There are several purposes in asking for an award of year’s support. The first reason to file a petition for year’s support is that it allows you to take the assets of the estate before the payment of any of the debts of the estate. This includes general creditors, but excludes the final expenses and expenses of administration and the payment of secured creditors, which come before an award of year’s support. The second reason to file a petition for year’s support is that it allows you to claim the real estate free of any ad valorem taxes in the year of the decedent’s death or the following year, whichever you choose. This can be of significant benefit if the property you wish to transfer is located in a county with high ad valorem taxes. Finally, filing a petition for year’s support allows you, and usually your children to ensure that you take full control of all of the assets of the decedent in lieu of provisions to the contrary in the will.

Renunciations are allowed under Georgia law.
This subverts the will of the testator and therefore, requires complete consent by all persons affected by the petition. If the decedent dies owning real estate as a joint tenant with right of survivorship, the survivor can renounce the property she would have taken by operation of law. You can then file for year’s support to obtain the property without the payment of ad valorem taxes during the year of the transfer. IRC § 25.2518(c)(4)(i), states that the surviving joint tenant may disclaim the one-half survivorship interest in real property held in a joint tenancy with right of survivorship within nine months of the date of the first joint tenant to die. O.C.G.A.§ 53-1-20(b), provides that “any person . . . who succeeds to property by contract or by operation of law may renounce the property in whole or in part as provided in this Code

A Jury Victory for Our Client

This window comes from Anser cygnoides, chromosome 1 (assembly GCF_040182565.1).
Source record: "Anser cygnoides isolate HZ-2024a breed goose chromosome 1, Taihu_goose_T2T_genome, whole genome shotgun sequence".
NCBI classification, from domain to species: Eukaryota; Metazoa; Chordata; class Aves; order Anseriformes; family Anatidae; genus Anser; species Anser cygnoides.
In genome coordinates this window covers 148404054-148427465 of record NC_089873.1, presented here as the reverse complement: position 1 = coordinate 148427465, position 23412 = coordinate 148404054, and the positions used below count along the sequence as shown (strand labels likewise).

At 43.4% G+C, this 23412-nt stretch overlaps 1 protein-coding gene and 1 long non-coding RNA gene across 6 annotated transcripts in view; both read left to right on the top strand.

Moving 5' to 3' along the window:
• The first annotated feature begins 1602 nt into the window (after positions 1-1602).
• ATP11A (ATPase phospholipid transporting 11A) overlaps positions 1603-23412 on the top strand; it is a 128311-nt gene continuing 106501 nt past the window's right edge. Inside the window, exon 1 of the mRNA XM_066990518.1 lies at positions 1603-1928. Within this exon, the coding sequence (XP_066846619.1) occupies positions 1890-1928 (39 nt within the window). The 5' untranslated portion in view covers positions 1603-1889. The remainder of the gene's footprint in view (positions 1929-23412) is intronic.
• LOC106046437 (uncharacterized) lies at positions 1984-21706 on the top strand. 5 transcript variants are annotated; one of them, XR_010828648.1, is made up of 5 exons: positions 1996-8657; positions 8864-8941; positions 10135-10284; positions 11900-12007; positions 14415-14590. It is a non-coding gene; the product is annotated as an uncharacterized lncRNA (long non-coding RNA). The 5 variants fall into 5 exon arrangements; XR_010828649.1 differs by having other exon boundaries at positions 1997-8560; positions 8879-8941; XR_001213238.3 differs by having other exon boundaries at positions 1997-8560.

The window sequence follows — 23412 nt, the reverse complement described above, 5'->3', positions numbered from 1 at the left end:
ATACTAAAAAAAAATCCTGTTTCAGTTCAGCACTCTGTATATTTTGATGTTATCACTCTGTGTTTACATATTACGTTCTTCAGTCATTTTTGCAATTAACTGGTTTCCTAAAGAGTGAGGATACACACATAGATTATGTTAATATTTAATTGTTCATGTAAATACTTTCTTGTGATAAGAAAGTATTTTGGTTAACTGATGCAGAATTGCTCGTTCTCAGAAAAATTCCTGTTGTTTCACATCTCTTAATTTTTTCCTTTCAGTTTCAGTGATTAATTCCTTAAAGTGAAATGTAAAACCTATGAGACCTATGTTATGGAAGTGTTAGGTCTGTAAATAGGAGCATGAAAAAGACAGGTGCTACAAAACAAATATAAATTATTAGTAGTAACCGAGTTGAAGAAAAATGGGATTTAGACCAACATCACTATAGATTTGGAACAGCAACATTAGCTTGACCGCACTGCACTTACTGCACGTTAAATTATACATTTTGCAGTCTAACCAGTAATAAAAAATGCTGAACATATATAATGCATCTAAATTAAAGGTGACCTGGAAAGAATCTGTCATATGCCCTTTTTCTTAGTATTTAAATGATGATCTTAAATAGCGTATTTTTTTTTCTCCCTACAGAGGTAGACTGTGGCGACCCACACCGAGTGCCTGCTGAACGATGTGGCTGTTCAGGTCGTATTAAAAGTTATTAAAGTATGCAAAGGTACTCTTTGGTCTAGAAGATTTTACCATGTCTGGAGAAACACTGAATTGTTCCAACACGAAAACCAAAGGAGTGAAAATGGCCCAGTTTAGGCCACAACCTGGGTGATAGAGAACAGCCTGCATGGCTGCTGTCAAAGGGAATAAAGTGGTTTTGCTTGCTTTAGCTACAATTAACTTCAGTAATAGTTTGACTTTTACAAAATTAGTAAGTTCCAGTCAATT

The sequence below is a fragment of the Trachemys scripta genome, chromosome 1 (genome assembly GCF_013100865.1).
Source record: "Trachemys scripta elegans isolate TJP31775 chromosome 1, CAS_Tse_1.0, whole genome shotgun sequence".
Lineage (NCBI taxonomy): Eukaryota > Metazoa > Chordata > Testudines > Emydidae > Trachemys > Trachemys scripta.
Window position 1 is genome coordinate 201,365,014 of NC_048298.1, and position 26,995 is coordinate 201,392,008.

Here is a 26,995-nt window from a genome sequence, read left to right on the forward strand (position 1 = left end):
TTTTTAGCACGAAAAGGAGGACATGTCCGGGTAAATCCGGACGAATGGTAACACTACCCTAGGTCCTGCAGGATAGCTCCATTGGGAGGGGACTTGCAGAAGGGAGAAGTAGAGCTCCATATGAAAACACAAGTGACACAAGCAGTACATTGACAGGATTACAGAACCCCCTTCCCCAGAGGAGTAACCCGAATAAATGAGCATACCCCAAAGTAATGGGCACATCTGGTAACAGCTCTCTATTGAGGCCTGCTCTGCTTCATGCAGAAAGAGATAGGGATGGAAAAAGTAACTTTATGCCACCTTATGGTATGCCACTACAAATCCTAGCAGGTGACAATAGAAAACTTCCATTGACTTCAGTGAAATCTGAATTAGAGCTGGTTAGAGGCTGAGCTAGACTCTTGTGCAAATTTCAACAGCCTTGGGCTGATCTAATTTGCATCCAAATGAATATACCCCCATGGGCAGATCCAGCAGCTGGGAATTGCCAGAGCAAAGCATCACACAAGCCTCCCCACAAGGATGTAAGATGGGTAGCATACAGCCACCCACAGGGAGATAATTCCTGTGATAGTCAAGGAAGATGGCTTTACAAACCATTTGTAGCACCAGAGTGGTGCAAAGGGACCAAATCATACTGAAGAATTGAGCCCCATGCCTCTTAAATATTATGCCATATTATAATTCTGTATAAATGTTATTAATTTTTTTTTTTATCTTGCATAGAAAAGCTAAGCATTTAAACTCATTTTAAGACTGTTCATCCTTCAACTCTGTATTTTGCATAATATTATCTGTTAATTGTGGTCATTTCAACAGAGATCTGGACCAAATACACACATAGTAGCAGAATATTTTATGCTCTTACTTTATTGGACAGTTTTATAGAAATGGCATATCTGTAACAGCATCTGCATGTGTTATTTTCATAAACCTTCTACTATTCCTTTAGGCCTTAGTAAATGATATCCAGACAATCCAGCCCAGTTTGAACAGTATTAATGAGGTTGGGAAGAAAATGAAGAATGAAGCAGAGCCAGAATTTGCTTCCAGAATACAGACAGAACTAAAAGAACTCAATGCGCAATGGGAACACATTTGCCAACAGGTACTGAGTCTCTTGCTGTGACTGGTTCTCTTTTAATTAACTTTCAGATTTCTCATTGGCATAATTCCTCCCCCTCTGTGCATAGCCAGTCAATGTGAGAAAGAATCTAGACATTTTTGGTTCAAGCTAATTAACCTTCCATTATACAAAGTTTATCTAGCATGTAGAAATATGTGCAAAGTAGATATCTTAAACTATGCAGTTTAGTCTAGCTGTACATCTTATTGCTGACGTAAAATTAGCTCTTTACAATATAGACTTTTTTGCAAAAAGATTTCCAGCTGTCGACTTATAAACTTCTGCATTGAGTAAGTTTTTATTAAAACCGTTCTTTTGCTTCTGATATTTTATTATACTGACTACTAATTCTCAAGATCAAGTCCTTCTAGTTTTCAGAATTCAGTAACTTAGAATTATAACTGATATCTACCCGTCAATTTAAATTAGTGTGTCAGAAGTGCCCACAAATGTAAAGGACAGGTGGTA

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We are pleased to announce a jury victory for one of our deserving clients. In this matter, our client was involved in a rear-end collision. While he was stopped at a red light, the person behind him failed to stop in time and ran into the back of his car. Our client has suffered from severe back pains after the collision. After four months of conservative treatment, he was released to return to his normal duties. Prior to retaining our firm, our client had been offered $3,000 to resolve this matter. After we were retained, we took the matter to trial and recovered $12,000 for our client. This was another opportunity for our firm to prove to insurance companies they cannot simply trample on the rights of those injured, due to the negligence of the insured. Please call us if you were involved in a collision and the insurance company is not treating you right.

Is it time for guardianship for your mother or father?

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There comes a time in many of our lives when we believe our parents are unable to care for themselves any longer. If you are in that situation, you should understand what you can do outside of having legal authority over your parents and what you can do if you have a court Order.  This article will hopefully help you understand that.

The first thing that you should do is ensure that your parents have a Durable Power of Attorney for their financial affairs, as well as an Advance Healthcare Directive for their medical affairs. These documents must be completed and signed by the person appointing another to make decisions.  These documents must be signed while that person is legally competent.  It is too late after that person lacks capacity to make decisions for themselves.  Therefore, while your parents are younger and in good health and spirits, sit down with them and urge them to create these two documents.  The person appointed by these two documents, generally speaking, will never need a court Order for any purpose.  As with all rules, there are exceptions to this generalization.  If you have a Durable Power of Attorney for your parents’ financial affairs, most businesses, banks, and institutions will accept this power in lieu of your parents actually participating in whatever business transaction you are conducting.  If you have an Advance Healthcare Directive, medical providers will work with you to assist your parents. Hospitals will accept the Advance Healthcare Directive and allow the appointed person to begin making medical decisions for their parents. However, here we are talking about how to handle the situation if your parents have failed to generate these documents.